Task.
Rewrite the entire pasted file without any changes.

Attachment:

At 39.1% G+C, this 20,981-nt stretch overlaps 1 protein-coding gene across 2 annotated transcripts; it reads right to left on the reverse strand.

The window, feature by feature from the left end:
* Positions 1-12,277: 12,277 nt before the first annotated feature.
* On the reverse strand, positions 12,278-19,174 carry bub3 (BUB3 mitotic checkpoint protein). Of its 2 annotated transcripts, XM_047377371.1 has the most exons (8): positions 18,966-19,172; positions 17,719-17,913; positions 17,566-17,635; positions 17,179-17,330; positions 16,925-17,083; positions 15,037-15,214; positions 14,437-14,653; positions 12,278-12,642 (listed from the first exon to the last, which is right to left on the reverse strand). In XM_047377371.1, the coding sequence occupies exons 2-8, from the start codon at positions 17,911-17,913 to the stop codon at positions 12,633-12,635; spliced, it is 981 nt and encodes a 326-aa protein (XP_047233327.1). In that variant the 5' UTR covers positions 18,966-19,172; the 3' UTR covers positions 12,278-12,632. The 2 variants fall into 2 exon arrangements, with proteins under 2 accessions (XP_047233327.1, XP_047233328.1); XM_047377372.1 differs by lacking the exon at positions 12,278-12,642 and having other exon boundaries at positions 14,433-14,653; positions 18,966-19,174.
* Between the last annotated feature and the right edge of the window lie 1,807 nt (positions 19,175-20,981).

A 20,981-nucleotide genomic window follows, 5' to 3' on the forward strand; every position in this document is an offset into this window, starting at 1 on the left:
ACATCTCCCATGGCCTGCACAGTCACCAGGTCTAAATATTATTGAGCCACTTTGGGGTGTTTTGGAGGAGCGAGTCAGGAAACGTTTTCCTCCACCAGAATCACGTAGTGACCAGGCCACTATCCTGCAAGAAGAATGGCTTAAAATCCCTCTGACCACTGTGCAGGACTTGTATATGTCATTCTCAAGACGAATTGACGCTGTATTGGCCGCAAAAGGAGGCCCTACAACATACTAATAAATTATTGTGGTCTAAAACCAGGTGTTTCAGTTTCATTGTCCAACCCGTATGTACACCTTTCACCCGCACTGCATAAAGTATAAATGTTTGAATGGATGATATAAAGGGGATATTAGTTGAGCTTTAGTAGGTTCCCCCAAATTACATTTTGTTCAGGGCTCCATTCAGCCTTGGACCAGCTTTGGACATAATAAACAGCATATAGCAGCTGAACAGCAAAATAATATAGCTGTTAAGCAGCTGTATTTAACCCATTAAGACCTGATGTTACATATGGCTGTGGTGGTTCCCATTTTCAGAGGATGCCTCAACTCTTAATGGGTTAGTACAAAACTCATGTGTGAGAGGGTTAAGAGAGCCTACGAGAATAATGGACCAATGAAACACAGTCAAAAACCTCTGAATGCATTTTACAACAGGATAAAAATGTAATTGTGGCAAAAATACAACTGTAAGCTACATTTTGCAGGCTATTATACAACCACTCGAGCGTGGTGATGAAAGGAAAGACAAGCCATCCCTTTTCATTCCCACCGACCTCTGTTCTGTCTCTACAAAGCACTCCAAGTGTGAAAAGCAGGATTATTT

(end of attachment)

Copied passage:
At 39.1% G+C, this 20,981-nt stretch overlaps 1 protein-coding gene across 2 annotated transcripts; it reads right to left on the reverse strand.

The window, feature by feature from the left end:
* Positions 1-12,277: 12,277 nt before the first annotated feature.
* On the reverse strand, positions 12,278-19,174 carry bub3 (BUB3 mitotic checkpoint protein). Of its 2 annotated transcripts, XM_047377371.1 has the most exons (8): positions 18,966-19,172; positions 17,719-17,913; positions 17,566-17,635; positions 17,179-17,330; positions 16,925-17,083; positions 15,037-15,214; positions 14,437-14,653; positions 12,278-12,642 (listed from the first exon to the last, which is right to left on the reverse strand). In XM_047377371.1, the coding sequence occupies exons 2-8, from the start codon at positions 17,911-17,913 to the stop codon at positions 12,633-12,635; spliced, it is 981 nt and encodes a 326-aa protein (XP_047233327.1). In that variant the 5' UTR covers positions 18,966-19,172; the 3' UTR covers positions 12,278-12,632. The 2 variants fall into 2 exon arrangements, with proteins under 2 accessions (XP_047233327.1, XP_047233328.1); XM_047377372.1 differs by lacking the exon at positions 12,278-12,642 and having other exon boundaries at positions 14,433-14,653; positions 18,966-19,174.
* Between the last annotated feature and the right edge of the window lie 1,807 nt (positions 19,175-20,981).

A 20,981-nucleotide genomic window follows, 5' to 3' on the forward strand; every position in this document is an offset into this window, starting at 1 on the left:
ACATCTCCCATGGCCTGCACAGTCACCAGGTCTAAATATTATTGAGCCACTTTGGGGTGTTTTGGAGGAGCGAGTCAGGAAACGTTTTCCTCCACCAGAATCACGTAGTGACCAGGCCACTATCCTGCAAGAAGAATGGCTTAAAATCCCTCTGACCACTGTGCAGGACTTGTATATGTCATTCTCAAGACGAATTGACGCTGTATTGGCCGCAAAAGGAGGCCCTACAACATACTAATAAATTATTGTGGTCTAAAACCAGGTGTTTCAGTTTCATTGTCCAACCCGTATGTACACCTTTCACCCGCACTGCATAAAGTATAAATGTTTGAATGGATGATATAAAGGGGATATTAGTTGAGCTTTAGTAGGTTCCCCCAAATTACATTTTGTTCAGGGCTCCATTCAGCCTTGGACCAGCTTTGGACATAATAAACAGCATATAGCAGCTGAACAGCAAAATAATATAGCTGTTAAGCAGCTGTATTTAACCCATTAAGACCTGATGTTACATATGGCTGTGGTGGTTCCCATTTTCAGAGGATGCCTCAACTCTTAATGGGTTAGTACAAAACTCATGTGTGAGAGGGTTAAGAGAGCCTACGAGAATAATGGACCAATGAAACACAGTCAAAAACCTCTGAATGCATTTTACAACAGGATAAAAATGTAATTGTGGCAAAAATACAACTGTAAGCTACATTTTGCAGGCTATTATACAACCACTCGAGCGTGGTGATGAAAGGAAAGACAAGCCATCCCTTTTCATTCCCACCGACCTCTGTTCTGTCTCTACAAAGCACTCCAAGTGTGAAAAGCAGGATTATTT